The voice is first person singular: I, not we, one, or you.The memoirist is the main character, the someone for readers to be within the story.The writer’s thoughts and feelings, reactions and reflections, are revealed.There’s enough context – background information – to understand the events of the story. The context is woven into the story.A reader can envision the action – can see what is happening.A reader can imaging the setting – where and when the memoir is unfolding.A reader can imagine the relationships between the characters.The dialogue sounds like these people talking, both what they would say and how they would say it Boy, you’re going to be sorry versus You will be sorry.The place is slowed down so a reader can enter the story and live it, moment to moment, with the characters.There isn’t unnecessary information: the writer leaves out what a reader doesn’t need to know.The lead invites a reader into the world of the memory.The conclusion is deliberate: it represents a writer’s decision about hoe to leave his or her readers.The writer isn’t acting as a reporter: the writing is subjective, the writer’s truth.The writer invents details that fit with the specific memory and the writer’s theme or purpose.The memoir sounds and feels like literature and not reportage.The reader learns something about life by reading about a life.It focuses and reflects on the relationship between the writer and a particular person, place, animal, or object.It explains the significance of the relationship.It leaves the reader with one impression of the subject of the memoir.It is limited to a particular phase, time period, place, or recurring behavior in order to develop the focus fully.It makes the subject of the memoir come alive.It maintains a first person point of view.Memoirs have an introduction with an attention grabbing opening.They include details that set the sceneThey move into personal conversations [anecdotes]They include emotions and feelings.Memoirs include a flashback or background informationEvent 1- The main action of the memory and the rich details and thoughts that were drummed up.Event 2-the next thing that happened- details and feelingsEvent 3- smaller details that you want the reader to knowLater Events

Once you have the desire line, you can lay out the events of your book. What did you do to get what you wanted? What got in your way?

Begin planning your story arc by jotting down a list of actions and obstacles:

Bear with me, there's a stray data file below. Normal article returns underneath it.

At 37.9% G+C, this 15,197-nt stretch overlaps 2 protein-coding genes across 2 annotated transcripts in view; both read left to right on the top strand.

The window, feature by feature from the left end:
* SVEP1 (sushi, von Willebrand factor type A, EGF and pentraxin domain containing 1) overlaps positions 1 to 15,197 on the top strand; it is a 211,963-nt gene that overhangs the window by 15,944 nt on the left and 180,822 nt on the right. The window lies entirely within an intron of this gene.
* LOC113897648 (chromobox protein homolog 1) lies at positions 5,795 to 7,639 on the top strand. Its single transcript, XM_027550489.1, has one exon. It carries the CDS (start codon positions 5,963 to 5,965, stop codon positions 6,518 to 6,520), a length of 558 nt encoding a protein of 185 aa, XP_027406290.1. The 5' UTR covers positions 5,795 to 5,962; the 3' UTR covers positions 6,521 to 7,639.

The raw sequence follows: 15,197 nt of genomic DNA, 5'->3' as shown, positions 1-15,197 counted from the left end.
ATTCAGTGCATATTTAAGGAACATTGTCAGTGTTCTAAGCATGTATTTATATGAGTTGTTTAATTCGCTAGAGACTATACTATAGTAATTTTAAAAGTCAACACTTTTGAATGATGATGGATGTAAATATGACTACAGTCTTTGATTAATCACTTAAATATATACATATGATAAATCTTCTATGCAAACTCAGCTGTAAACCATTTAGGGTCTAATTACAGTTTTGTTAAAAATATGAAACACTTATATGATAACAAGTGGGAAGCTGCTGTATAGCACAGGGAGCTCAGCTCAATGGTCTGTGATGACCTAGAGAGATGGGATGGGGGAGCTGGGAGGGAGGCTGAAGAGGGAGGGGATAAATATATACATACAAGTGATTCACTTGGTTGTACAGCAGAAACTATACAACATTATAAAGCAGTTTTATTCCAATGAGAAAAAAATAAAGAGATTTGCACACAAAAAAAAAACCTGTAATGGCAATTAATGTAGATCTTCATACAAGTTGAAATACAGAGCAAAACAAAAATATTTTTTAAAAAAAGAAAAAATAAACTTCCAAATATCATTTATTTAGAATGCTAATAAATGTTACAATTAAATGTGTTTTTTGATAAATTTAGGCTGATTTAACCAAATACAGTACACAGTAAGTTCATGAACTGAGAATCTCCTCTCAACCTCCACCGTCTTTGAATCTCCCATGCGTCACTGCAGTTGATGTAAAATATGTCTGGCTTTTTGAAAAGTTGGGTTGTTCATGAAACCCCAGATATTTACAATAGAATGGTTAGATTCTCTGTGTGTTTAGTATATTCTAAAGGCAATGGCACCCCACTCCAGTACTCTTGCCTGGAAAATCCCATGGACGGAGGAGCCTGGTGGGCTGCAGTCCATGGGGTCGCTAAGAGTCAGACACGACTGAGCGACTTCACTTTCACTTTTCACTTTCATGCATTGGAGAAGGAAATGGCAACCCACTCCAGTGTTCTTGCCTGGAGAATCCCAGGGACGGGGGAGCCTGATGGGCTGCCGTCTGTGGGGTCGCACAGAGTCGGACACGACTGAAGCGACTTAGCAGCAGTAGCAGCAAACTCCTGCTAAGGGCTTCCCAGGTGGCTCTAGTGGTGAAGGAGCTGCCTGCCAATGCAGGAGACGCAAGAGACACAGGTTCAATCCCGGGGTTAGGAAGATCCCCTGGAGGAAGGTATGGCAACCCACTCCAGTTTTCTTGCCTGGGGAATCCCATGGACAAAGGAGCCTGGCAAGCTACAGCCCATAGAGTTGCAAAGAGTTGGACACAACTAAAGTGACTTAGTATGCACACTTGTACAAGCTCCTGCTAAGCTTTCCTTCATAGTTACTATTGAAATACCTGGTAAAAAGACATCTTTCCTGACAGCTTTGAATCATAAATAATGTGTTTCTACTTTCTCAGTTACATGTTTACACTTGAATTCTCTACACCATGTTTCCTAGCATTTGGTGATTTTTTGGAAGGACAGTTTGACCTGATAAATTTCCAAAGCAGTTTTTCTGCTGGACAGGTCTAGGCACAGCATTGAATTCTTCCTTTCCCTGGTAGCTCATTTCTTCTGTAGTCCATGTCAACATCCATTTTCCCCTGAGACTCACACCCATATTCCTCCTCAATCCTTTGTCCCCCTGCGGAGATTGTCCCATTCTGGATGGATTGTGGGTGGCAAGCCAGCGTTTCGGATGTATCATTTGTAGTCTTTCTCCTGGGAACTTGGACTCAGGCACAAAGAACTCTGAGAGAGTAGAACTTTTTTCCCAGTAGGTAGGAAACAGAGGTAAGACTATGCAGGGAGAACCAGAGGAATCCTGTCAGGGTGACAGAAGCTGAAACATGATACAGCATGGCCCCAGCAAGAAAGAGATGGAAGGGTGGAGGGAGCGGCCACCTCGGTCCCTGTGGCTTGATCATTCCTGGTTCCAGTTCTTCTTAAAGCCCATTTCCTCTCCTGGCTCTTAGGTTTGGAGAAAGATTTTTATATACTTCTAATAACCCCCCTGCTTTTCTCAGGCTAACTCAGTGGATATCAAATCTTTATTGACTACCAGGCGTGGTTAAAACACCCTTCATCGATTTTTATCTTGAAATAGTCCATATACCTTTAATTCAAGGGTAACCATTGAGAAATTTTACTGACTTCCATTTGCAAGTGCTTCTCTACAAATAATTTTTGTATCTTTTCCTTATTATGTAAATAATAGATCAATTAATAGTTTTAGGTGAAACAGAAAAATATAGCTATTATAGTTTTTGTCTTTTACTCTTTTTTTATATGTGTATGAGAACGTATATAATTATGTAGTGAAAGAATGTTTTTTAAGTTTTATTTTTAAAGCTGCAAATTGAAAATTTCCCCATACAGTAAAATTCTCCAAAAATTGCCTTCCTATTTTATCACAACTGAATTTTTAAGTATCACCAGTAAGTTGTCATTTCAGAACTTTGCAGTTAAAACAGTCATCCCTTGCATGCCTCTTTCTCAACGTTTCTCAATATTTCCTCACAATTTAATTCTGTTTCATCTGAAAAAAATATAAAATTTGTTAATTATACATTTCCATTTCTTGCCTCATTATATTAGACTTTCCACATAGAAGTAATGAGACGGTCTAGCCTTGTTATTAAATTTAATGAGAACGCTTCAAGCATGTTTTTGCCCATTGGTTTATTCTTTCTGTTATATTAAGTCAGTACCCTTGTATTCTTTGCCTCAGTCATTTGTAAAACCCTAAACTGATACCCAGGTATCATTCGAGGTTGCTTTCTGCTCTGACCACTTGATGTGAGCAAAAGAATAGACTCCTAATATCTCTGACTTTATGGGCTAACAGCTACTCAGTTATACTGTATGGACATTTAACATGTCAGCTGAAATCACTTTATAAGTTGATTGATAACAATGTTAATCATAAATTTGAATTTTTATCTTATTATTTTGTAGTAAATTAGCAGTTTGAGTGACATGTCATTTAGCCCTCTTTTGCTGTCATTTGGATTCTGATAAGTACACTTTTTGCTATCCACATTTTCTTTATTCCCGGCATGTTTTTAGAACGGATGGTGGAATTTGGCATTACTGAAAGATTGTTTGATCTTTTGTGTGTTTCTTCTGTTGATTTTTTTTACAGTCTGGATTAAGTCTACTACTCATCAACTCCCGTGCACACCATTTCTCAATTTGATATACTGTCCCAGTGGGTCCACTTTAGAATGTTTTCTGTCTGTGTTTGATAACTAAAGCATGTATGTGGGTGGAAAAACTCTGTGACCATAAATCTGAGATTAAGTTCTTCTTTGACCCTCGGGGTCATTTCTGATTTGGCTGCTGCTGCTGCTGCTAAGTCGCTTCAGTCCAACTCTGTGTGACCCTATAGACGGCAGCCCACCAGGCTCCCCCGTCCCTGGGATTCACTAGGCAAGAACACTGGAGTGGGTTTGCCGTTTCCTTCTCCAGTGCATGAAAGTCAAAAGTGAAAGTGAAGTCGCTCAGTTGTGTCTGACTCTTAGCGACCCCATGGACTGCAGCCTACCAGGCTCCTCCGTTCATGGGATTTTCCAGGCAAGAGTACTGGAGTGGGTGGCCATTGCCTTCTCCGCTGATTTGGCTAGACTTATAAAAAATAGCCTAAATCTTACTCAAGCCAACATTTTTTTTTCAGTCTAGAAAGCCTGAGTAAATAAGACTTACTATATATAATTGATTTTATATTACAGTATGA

I wanted ______________(the desire line).

To get it, I ______________(action).

To get it, I then ______________(action).

But ______________(obstacle) got in my way.

So, I ______________(action).

(And so on.)

The Desire Line

The first step in drawing an arc is to answer this question: What did you (as the narrator/protagonist) want in the story you’re telling? In her book on writing memoir, Your Life as Story, my friend Tristine Rainer calls this the desire line. The struggle to achieve the desire drives the book. (You might have heard fiction writers call it the through line.)

You should be able to state the desire line in a sentence:

I wanted to be a psychiatrist.

I wanted to stay in the police department.

I wanted to love my stepson.

I wanted to make a new life in Uganda after the death of my wife.

I wanted to be a model though I weighed 160 pounds.

Keep in mind that the desire line can change by the end of the memoir. For example, a teen author might begin by chronicling the methodical engineering of his own destruction, but end by deciding he wants to live. Even so, it’s his original desire that drives his character to that unexpected conclusion.

Don’t expect to come up with your desire line immediately: It’s not that easy. At first, I thought the desire line for my book about my relationship with my teenager was, “I wanted to keep my daughter safe”—but then I realized that was more about her than it was about me. The desire line must be one that makes the story about you. In my case, I had to keep searching until I found the right desire line: “I wanted to be a good mother.”

Make your desire line as specific as you can. Avoid vague desires like, “I wanted to be loved,” or, “I wanted to belong”—they’­re too general simply because everybody wants those things. If you’re stuck, a good way to come up with the specific desire line is to write a one-page fantasy in which you get your ideal ending in the story you’re telling. That’s the story of you getting what you wanted. Now: What was it?”

Source: http://www.writersdig…­